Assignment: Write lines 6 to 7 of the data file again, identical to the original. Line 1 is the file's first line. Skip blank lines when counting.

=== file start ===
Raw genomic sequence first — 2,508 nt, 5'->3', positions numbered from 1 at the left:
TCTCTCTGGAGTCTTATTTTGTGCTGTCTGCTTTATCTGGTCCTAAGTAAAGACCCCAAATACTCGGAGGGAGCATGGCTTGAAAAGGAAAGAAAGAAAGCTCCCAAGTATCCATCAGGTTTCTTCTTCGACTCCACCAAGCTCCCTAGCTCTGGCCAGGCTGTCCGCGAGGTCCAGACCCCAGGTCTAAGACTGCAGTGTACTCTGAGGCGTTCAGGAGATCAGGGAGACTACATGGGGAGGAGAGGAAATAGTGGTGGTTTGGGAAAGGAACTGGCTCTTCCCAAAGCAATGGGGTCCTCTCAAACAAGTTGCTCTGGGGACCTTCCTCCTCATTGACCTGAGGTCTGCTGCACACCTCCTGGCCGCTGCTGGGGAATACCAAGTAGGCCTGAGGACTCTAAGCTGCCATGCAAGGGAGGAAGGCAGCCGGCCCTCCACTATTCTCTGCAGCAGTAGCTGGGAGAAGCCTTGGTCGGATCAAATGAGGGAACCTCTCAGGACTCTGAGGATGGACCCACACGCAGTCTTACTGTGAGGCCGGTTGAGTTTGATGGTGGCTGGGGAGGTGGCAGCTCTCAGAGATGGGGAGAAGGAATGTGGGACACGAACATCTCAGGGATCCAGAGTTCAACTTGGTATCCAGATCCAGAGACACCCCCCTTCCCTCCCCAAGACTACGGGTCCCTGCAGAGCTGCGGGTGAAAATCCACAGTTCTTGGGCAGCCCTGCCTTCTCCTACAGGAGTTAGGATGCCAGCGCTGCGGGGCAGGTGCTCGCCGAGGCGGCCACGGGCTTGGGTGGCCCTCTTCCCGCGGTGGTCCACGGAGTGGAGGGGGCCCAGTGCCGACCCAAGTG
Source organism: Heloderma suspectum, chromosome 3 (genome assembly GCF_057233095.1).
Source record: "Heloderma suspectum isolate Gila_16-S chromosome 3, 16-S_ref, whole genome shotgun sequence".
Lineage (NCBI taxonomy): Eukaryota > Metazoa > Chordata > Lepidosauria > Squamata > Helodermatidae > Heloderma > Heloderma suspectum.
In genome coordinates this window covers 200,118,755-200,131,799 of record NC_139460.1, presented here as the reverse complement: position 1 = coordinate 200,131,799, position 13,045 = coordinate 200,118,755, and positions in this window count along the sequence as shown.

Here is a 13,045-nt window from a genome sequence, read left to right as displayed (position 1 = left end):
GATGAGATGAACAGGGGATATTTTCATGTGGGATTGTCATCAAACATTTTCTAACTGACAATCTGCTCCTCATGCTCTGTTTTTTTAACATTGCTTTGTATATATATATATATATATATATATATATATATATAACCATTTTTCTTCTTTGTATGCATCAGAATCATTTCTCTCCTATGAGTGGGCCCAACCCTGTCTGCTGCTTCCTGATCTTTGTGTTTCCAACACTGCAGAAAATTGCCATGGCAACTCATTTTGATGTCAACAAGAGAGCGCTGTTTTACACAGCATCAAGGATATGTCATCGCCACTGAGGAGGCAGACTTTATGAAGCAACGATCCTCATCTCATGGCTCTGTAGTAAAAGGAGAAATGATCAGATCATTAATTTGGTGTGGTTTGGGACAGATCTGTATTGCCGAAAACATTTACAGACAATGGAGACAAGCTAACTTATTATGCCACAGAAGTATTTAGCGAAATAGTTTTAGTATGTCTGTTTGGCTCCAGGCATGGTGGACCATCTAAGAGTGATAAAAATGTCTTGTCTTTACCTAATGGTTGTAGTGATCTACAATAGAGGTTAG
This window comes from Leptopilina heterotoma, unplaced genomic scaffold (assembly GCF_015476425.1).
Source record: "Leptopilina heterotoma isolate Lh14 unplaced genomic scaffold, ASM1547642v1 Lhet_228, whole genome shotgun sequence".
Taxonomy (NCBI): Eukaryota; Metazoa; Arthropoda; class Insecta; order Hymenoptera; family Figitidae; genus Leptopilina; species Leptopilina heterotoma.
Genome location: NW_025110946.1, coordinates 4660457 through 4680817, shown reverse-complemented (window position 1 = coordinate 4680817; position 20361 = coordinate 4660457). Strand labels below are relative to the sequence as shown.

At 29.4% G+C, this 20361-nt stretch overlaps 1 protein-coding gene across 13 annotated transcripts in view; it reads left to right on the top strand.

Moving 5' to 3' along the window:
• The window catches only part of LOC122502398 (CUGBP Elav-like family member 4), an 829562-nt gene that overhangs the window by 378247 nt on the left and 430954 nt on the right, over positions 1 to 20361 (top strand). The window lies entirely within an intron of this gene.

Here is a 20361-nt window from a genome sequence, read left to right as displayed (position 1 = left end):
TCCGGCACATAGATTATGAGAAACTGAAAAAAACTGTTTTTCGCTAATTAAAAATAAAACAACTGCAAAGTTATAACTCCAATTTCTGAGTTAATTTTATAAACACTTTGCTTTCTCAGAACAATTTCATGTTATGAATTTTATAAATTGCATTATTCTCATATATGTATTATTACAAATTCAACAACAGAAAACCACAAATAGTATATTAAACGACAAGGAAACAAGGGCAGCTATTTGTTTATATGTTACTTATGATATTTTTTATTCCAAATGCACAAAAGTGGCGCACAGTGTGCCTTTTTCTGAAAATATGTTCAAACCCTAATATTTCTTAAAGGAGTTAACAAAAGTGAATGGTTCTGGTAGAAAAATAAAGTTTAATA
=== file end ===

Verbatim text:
In genome coordinates this window covers 200,118,755-200,131,799 of record NC_139460.1, presented here as the reverse complement: position 1 = coordinate 200,131,799, position 13,045 = coordinate 200,118,755, and positions in this window count along the sequence as shown.

Here is a 13,045-nt window from a genome sequence, read left to right as displayed (position 1 = left end):